Links between plant and rhizoplane bacterial communities in grassland soils characterized using molecular techniques.

N. Nunan, T. J. Daniell, B. K. Singh, Artemis Loukia Papert, J. W. McNicol, James Ivor Prosser

Research output: Contribution to journalArticle

114 Citations (Scopus)

Abstract

Molecular analysis of grassland rhizosphere soil has demonstrated complex and diverse bacterial communities, with resultant difficulties in detecting links between plant and bacterial communities. These studies have, however, analyzed "bulk" rhizosphere soil, rather than rhizoplane communities, which interact most closely with plants through utilization of root exudates. The aim of this study was to test the hypothesis that plant species was a major driver for bacterial rhizoplane community composition on individual plant roots. DNA extracted from individual roots was used to determine plant identity, by analysis of the plastid tRNA leucine (trnL) UAA gene intron, and plant-related bacterial communities. Bacterial communities were characterized by analysis of PCR-amplified 16S rRNA genes using two fingerprinting methods: terminal restriction fragment length polymorphisms (T-RFLP) and denaturing gradient gel electrophoresis (DGGE). Links between plant and bacterial rhizoplane communities could not be detected by visual examination of T-RFLP patterns or DGGE banding profiles. Statistical analysis of fingerprint patterns did not reveal a relationship between bacterial community composition and plant species but did demonstrate an influence of plant community composition. The data also indicated that topography and other, uncharacterized, environmental factors are important in driving bacterial community composition in grassland soils. T-RFLP had greater potential resolving power than DGGE, but findings from the two methods were not significantly different.

Original languageEnglish
Pages (from-to)6784-6792
Number of pages8
JournalApplied and Environmental Microbiology
Volume71
DOIs
Publication statusPublished - 2005

Keywords

  • GRADIENT GEL-ELECTROPHORESIS
  • POLYMERASE-CHAIN-REACTION
  • 16S RIBOSOMAL-RNA
  • MICROBIAL COMMUNITIES
  • UPLAND GRASSLAND
  • LOLIUM-PERENNE
  • SPATIAL-DISTRIBUTION
  • TRIFOLIUM-REPENS
  • BULK SOIL
  • RHIZOSPHERE

Cite this

Links between plant and rhizoplane bacterial communities in grassland soils characterized using molecular techniques. / Nunan, N.; Daniell, T. J.; Singh, B. K.; Papert, Artemis Loukia; McNicol, J. W.; Prosser, James Ivor.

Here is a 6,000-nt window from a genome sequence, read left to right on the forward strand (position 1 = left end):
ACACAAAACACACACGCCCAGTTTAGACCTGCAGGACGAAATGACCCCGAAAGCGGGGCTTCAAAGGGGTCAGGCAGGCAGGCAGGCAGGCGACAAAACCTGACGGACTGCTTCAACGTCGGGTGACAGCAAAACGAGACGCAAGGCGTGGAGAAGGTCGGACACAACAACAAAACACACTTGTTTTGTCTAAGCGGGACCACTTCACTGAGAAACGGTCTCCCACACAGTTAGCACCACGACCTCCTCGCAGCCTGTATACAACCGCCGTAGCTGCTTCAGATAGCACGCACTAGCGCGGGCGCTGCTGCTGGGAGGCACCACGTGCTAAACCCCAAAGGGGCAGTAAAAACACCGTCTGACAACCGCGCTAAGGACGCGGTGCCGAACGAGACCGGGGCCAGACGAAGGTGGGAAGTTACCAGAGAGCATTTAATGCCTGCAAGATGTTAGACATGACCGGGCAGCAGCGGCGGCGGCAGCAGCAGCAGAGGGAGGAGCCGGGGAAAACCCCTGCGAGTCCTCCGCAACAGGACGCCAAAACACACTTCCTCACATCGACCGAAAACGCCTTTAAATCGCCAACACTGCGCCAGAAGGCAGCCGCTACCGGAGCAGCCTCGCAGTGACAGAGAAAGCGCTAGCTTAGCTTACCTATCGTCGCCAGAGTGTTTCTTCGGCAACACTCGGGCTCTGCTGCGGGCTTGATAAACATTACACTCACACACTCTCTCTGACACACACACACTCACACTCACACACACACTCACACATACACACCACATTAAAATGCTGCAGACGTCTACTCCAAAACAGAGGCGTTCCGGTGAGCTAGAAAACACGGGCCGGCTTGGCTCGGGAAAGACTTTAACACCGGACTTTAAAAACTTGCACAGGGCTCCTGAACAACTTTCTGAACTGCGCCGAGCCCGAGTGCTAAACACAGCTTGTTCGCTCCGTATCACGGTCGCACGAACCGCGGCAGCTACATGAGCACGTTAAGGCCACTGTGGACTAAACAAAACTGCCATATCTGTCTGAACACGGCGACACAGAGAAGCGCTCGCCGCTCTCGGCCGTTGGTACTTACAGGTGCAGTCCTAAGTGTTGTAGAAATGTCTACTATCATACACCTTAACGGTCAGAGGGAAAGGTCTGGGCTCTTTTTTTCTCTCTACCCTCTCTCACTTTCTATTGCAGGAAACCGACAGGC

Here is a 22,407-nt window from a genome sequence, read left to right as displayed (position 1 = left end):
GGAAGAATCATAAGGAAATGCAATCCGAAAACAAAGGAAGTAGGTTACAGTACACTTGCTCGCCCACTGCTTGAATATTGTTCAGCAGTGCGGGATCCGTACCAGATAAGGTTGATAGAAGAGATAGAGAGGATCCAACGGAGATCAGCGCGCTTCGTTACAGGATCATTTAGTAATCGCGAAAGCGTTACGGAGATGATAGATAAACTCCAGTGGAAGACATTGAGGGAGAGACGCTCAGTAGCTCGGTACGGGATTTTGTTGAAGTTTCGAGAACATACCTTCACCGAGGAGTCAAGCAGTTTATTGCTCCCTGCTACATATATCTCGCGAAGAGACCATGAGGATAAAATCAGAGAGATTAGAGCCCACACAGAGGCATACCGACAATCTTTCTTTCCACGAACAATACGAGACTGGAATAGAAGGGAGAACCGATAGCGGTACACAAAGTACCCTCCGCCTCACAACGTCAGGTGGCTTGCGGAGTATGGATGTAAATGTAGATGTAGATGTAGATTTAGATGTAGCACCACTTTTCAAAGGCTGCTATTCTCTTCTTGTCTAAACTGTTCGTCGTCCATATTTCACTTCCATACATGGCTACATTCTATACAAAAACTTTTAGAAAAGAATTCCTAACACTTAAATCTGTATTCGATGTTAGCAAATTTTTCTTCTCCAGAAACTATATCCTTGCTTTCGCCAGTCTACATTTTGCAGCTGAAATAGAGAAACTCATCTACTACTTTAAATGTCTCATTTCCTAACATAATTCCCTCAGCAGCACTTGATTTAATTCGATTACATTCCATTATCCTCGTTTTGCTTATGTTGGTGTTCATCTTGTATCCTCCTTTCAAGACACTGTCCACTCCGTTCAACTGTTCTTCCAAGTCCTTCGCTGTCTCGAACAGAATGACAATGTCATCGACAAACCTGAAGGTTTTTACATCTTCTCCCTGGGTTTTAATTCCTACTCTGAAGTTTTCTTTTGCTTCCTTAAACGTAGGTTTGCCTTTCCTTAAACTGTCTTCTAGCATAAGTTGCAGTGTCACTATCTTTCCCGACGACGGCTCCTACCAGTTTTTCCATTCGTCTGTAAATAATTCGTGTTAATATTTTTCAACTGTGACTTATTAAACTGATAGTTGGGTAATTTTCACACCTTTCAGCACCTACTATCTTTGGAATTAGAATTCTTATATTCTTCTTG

In: Applied and Environmental Microbiology, Vol. 71, 2005, p. 6784-6792.

Research output: Contribution to journalArticle

Nunan, N. ; Daniell, T. J. ; Singh, B. K. ; Papert, Artemis Loukia ; McNicol, J. W. ; Prosser, James Ivor. / Links between plant and rhizoplane bacterial communities in grassland soils characterized using molecular techniques. In: Applied and Environmental Microbiology. 2005 ; Vol. 71. pp. 6784-6792.
@article{27ff211b7a174030b91e351a008047c2,
title = "Links between plant and rhizoplane bacterial communities in grassland soils characterized using molecular techniques.",
abstract = "Molecular analysis of grassland rhizosphere soil has demonstrated complex and diverse bacterial communities, with resultant difficulties in detecting links between plant and bacterial communities. These studies have, however, analyzed {"}bulk{"} rhizosphere soil, rather than rhizoplane communities, which interact most closely with plants through utilization of root exudates. The aim of this study was to test the hypothesis that plant species was a major driver for bacterial rhizoplane community composition on individual plant roots. DNA extracted from individual roots was used to determine plant identity, by analysis of the plastid tRNA leucine (trnL) UAA gene intron, and plant-related bacterial communities. Bacterial communities were characterized by analysis of PCR-amplified 16S rRNA genes using two fingerprinting methods: terminal restriction fragment length polymorphisms (T-RFLP) and denaturing gradient gel electrophoresis (DGGE). Links between plant and bacterial rhizoplane communities could not be detected by visual examination of T-RFLP patterns or DGGE banding profiles. Statistical analysis of fingerprint patterns did not reveal a relationship between bacterial community composition and plant species but did demonstrate an influence of plant community composition. The data also indicated that topography and other, uncharacterized, environmental factors are important in driving bacterial community composition in grassland soils. T-RFLP had greater potential resolving power than DGGE, but findings from the two methods were not significantly different.",